The District of Columbia recently passed the Unemployed Anti-Discrimination Act of 2012. The law prohibits discrimination in employment on the basis of an individual’s status as unemployed.
Specifically, the law makes it unlawful for an employer or employment agency to:
- Fail or refuse to consider for employment, or fail or refuse to hire, an individual as an employee because of the individual’s status as unemployed,
- Advertise a job vacancy that indicates that an individual is disqualified or will not be considered based on unemployment, or
- Interfere with or retaliate against an employee or potential employee for exercising any right provided for under the act.
The law does permit employers to set qualifications for a job such as holding a professional or occupational license or having a minimum level of education or experience. Also, the law does not prevent an employer from examining the reasons underlying the applicant’s unemployment status in assessing their ability to perform a job or otherwise making employment decisions about that individual.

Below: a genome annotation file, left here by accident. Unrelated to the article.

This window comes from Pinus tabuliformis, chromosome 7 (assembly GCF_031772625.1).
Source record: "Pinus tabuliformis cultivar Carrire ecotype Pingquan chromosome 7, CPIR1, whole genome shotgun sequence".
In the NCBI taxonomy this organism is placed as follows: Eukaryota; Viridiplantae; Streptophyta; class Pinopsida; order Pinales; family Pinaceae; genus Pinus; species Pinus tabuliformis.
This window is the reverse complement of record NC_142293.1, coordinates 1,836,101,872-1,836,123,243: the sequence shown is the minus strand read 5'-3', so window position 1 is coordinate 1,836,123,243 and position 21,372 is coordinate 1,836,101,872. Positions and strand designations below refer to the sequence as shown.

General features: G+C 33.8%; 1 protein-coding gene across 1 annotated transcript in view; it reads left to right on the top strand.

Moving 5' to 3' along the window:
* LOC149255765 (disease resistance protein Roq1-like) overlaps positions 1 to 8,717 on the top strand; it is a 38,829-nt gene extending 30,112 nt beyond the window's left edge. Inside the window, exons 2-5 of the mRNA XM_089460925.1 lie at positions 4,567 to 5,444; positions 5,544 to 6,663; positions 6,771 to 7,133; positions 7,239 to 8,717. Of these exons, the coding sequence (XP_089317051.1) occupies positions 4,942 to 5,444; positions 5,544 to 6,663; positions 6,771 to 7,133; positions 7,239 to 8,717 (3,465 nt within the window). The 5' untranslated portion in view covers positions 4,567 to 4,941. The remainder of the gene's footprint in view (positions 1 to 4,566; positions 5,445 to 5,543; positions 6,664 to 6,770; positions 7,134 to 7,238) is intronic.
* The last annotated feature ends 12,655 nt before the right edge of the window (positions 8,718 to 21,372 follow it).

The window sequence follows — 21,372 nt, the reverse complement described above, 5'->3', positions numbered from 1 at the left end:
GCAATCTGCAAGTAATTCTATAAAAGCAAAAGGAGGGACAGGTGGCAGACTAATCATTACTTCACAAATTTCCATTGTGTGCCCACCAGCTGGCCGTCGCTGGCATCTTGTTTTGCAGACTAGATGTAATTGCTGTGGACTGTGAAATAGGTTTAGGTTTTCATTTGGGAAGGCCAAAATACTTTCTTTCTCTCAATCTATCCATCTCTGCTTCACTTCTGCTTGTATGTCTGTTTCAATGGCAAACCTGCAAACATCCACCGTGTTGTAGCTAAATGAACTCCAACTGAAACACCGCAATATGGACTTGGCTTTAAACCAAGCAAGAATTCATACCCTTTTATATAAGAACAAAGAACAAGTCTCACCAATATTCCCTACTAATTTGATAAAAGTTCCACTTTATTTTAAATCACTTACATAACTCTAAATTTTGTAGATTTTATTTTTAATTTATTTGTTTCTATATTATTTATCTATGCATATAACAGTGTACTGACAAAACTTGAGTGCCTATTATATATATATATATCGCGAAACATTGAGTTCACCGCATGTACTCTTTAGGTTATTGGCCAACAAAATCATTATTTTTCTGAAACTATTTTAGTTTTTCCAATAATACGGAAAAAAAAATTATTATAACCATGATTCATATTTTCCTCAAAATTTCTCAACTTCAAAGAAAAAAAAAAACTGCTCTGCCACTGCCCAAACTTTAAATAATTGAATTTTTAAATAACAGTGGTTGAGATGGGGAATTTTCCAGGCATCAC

New Jersey and Oregon have also passed laws prohibiting unemployment discrimination in advertising and excluding from consideration, or refusing to hire, unemployed applicants because they are unemployed. These laws do not give individuals the right to sue an employer for an alleged violation, but employers can be fined by the state’s labor agency. Many other states have similar legislation currently under consideration.